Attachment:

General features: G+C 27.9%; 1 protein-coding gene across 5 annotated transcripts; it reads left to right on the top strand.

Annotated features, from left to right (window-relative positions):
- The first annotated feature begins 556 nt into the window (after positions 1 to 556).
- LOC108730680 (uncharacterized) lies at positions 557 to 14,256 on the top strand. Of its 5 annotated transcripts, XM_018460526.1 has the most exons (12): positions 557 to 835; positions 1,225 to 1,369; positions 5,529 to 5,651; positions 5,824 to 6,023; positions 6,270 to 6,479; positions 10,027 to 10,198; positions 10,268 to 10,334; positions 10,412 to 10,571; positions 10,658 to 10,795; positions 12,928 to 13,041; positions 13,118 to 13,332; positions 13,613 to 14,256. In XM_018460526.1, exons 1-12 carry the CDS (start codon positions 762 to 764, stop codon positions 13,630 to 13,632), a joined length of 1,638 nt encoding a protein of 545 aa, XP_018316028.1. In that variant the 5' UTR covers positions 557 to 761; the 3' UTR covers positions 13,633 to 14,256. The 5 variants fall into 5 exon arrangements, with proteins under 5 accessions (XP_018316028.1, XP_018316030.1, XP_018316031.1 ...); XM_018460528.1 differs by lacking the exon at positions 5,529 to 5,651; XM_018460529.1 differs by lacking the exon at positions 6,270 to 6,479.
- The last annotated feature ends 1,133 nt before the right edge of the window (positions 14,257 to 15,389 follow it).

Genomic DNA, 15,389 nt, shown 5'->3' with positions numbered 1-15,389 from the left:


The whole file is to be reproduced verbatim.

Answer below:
General features: G+C 27.9%; 1 protein-coding gene across 5 annotated transcripts; it reads left to right on the top strand.

Annotated features, from left to right (window-relative positions):
- The first annotated feature begins 556 nt into the window (after positions 1 to 556).
- LOC108730680 (uncharacterized) lies at positions 557 to 14,256 on the top strand. Of its 5 annotated transcripts, XM_018460526.1 has the most exons (12): positions 557 to 835; positions 1,225 to 1,369; positions 5,529 to 5,651; positions 5,824 to 6,023; positions 6,270 to 6,479; positions 10,027 to 10,198; positions 10,268 to 10,334; positions 10,412 to 10,571; positions 10,658 to 10,795; positions 12,928 to 13,041; positions 13,118 to 13,332; positions 13,613 to 14,256. In XM_018460526.1, exons 1-12 carry the CDS (start codon positions 762 to 764, stop codon positions 13,630 to 13,632), a joined length of 1,638 nt encoding a protein of 545 aa, XP_018316028.1. In that variant the 5' UTR covers positions 557 to 761; the 3' UTR covers positions 13,633 to 14,256. The 5 variants fall into 5 exon arrangements, with proteins under 5 accessions (XP_018316028.1, XP_018316030.1, XP_018316031.1 ...); XM_018460528.1 differs by lacking the exon at positions 5,529 to 5,651; XM_018460529.1 differs by lacking the exon at positions 6,270 to 6,479.
- The last annotated feature ends 1,133 nt before the right edge of the window (positions 14,257 to 15,389 follow it).

Genomic DNA, 15,389 nt, shown 5'->3' with positions numbered 1-15,389 from the left: